a7fecc5987848da461f3f31d5fe6fbf7-2HYDERABAD BLUES 2. Director: Nagesh Kukunoor. Players: Nagesh Kukunoor, Jyoti Dogra, Elahi Hiptoola, Vikram Inamdar, Tisca Chopra. DVD release. www.hyderabadblues2.com

A good movie doesn’t always have to be special effects and drama. Sometimes all it takes is a look at daily life served up with a sprinkling of humor. Defying the stereotypical notion that sequels don’t match up to their original, Hyderabad Blues 2 not only continues in the storyline of the original, but also keeps up the interest and humor.

The prequel began with a desi professional returning home to find a soulmate in that all-too-brief arranged meeting. Our hero, Varun Naidu (Nagesh Kukunoor), with boy-next-door looks and Hyderabadi accent, met (and liked) Ashwini (Jyoti Dogra), a doctor who harbored no interest whatsoever in emigrating to the United States. By now besotted, Varun shifted base to India.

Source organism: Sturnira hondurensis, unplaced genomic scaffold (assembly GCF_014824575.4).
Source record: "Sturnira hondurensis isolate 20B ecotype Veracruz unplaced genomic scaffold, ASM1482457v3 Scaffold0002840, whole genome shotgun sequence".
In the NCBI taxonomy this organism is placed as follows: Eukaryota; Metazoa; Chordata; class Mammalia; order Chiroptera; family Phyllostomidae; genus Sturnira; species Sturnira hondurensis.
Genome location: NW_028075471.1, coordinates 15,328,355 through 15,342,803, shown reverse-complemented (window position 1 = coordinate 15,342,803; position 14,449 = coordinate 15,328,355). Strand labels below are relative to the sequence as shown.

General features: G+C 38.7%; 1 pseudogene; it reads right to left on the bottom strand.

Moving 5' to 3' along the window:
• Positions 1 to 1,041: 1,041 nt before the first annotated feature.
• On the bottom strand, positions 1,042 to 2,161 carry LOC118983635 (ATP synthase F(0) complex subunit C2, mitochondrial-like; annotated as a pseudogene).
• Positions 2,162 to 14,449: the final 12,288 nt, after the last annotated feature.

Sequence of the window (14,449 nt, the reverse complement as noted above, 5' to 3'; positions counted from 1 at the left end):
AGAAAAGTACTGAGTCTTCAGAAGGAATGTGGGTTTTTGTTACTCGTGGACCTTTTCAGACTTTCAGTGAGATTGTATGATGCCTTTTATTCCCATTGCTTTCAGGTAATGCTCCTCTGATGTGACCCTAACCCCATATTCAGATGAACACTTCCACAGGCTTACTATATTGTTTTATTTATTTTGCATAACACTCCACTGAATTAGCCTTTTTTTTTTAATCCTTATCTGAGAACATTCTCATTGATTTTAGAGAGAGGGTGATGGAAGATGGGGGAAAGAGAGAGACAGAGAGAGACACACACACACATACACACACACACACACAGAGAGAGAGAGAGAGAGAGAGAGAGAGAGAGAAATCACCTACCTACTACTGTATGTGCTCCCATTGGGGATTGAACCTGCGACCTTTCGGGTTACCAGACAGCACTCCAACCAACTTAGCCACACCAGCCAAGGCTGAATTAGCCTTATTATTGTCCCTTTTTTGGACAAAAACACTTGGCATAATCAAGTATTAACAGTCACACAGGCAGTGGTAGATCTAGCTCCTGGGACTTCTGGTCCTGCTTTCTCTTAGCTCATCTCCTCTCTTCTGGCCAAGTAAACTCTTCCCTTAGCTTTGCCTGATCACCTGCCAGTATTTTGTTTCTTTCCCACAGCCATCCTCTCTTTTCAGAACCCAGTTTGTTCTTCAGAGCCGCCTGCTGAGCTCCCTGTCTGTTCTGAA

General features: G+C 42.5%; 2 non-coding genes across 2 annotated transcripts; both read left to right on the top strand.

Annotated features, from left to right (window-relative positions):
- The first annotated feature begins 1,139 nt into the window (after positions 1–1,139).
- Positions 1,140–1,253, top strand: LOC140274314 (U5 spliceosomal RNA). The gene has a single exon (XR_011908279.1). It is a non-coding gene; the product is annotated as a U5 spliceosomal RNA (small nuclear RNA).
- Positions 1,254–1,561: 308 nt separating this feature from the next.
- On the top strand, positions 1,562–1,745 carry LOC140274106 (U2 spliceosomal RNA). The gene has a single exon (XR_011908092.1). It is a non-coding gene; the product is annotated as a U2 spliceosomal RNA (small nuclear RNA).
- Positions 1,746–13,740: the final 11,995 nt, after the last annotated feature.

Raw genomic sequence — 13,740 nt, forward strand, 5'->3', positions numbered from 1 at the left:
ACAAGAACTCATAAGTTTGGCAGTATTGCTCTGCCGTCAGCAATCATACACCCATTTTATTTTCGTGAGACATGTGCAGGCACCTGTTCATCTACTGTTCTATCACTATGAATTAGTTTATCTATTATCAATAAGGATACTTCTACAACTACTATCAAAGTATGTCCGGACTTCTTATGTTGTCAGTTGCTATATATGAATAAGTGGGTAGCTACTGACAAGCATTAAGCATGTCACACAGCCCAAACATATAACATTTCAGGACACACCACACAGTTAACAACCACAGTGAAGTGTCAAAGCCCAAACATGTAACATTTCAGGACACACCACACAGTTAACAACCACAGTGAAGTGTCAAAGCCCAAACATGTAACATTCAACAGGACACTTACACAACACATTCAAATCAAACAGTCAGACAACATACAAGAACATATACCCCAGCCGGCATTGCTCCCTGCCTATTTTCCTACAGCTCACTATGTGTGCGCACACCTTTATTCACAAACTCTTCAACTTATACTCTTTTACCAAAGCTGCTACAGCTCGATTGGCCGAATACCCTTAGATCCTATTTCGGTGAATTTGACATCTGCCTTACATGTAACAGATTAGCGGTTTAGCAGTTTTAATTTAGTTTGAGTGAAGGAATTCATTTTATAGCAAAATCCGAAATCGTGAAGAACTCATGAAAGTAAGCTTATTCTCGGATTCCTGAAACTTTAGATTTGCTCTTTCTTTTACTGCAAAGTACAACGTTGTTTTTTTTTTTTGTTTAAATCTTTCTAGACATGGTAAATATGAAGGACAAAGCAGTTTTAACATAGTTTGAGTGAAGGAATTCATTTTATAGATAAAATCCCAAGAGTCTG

Hyderabad Blues 2 derives its setting from this stage. Six years of marital bliss have passed when that itch creeps in. Ready or not (to have kids) is the question that divides the couple. Disagreement grows into tiff, tiff fuels temporary estrangement, and the ominous D-word lurks not far.

However, Kukunoor keeps the light vein flowing throughout the movie. Varun and Ashwini’s friends, the take-it-easy Sanjeev (Vikram Inamdar) and his wife, the chirpy Seema (Elahi Hiptoola), offer a smattering of solutions to this conundrum, including a visit to the experienced Shashi aunty for tips on “how to seduce your husband.” Things also take a dangerous turn when Varun hires a flirtatious floor manager Menaka (Tisca Chopra) at his call center.

The entire movie is in English, sprinkled with Hindi colloquialisms that will make native Hyderabadis fondly reminisce their city. Kukunoor’s direction is not only superb, but keeps the situation and surroundings very real. Transitions are crisp. And worthy of praise are the actors who do full justice to their roles.

Hyderabad Blues 2 could be a scene from anyone’s life. This is a great chance to sit back and take notes or laugh at ourselves.

—Nitya Ramanan

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